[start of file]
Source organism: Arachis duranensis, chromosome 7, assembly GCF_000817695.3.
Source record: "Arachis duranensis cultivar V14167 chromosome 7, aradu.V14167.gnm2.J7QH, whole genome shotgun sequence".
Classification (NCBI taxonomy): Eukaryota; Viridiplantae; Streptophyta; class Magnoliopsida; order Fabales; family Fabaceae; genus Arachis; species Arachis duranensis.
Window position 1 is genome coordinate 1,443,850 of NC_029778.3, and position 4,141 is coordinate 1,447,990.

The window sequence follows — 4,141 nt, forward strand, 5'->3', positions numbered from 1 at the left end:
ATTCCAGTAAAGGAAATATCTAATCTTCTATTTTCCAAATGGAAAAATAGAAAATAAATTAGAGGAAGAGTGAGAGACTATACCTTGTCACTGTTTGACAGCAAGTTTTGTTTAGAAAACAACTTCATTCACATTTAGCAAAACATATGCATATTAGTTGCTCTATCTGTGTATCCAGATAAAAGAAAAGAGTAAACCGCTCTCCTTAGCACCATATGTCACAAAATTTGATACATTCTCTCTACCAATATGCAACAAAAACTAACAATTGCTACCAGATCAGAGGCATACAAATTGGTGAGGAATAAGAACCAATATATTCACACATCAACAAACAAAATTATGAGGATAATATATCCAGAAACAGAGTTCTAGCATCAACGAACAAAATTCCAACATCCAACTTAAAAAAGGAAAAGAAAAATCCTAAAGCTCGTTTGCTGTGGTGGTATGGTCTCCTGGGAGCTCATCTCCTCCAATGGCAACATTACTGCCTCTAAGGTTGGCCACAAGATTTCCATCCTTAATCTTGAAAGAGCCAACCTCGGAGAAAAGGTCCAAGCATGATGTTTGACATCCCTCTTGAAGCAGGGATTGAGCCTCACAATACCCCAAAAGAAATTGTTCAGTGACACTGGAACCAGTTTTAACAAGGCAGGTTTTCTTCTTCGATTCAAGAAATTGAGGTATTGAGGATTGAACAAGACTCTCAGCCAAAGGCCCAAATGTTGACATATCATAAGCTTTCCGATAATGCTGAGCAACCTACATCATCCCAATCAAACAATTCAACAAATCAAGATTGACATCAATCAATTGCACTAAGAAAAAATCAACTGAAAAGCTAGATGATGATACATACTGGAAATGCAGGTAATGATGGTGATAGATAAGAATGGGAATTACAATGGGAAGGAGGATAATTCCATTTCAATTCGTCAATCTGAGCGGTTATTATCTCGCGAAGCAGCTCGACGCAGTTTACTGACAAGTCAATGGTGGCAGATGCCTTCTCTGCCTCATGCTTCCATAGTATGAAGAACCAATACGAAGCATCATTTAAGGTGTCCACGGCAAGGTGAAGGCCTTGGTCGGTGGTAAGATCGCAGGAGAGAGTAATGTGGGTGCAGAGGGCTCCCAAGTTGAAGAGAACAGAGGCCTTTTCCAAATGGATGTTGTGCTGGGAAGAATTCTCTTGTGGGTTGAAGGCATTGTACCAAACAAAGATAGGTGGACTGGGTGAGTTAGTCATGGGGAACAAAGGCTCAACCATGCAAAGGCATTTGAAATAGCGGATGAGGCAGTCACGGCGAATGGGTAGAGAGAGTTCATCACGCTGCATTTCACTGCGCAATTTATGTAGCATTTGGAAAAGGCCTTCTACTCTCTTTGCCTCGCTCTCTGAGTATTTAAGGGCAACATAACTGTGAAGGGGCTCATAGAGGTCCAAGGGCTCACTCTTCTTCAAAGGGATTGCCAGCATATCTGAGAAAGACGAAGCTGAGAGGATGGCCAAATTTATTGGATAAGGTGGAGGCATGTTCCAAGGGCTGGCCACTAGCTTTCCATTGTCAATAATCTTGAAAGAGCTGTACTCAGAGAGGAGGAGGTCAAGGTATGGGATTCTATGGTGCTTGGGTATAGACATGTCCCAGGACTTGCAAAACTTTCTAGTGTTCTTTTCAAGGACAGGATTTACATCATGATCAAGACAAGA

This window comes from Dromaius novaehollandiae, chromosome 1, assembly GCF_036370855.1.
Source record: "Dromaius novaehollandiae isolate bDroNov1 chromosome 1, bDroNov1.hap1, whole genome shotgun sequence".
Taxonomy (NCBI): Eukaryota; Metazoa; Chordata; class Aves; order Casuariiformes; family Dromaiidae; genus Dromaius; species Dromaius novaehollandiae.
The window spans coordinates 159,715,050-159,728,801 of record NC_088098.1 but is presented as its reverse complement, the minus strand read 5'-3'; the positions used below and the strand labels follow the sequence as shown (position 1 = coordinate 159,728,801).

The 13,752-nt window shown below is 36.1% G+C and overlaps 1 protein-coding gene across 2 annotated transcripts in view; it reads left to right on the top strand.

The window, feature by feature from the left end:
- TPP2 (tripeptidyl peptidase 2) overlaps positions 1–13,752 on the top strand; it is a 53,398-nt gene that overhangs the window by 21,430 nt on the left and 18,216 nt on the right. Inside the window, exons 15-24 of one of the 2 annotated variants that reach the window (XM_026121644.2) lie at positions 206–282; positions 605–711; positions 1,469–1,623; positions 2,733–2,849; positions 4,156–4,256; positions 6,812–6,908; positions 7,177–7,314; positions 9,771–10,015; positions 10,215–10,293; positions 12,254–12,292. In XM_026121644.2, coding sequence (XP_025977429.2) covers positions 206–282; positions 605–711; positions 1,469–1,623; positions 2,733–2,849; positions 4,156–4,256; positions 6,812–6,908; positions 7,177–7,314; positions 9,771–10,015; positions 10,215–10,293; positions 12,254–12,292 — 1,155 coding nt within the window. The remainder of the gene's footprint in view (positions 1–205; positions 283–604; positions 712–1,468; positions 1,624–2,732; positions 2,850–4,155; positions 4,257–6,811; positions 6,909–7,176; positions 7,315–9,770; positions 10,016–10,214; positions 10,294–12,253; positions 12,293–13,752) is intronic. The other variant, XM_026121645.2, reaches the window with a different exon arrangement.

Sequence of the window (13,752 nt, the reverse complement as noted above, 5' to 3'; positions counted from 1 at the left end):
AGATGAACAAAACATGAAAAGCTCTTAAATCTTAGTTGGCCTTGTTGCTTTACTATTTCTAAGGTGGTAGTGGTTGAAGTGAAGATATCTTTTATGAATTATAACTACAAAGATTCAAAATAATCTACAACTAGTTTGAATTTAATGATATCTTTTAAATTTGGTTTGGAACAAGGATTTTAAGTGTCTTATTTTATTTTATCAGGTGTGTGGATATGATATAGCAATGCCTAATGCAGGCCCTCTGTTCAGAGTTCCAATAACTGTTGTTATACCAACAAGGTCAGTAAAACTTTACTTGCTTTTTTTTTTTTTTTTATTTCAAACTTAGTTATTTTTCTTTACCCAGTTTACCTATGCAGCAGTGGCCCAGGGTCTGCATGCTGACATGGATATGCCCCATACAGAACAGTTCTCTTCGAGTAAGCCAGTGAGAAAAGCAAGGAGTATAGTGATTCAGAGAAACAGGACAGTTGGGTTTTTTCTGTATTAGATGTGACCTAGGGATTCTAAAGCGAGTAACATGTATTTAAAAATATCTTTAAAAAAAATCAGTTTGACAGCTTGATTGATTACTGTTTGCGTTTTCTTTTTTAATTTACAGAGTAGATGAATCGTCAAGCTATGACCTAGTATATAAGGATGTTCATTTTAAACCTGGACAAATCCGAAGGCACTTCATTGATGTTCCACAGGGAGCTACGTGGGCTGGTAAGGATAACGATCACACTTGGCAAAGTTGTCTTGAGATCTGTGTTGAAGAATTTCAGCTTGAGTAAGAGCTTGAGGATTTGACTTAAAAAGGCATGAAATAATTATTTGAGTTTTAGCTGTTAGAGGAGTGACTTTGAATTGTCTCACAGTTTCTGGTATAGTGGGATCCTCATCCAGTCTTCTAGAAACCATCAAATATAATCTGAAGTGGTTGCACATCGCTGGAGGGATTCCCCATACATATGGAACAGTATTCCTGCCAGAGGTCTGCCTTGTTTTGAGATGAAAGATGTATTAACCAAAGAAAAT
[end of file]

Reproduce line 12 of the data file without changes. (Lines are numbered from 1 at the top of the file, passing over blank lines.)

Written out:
The window, feature by feature from the left end: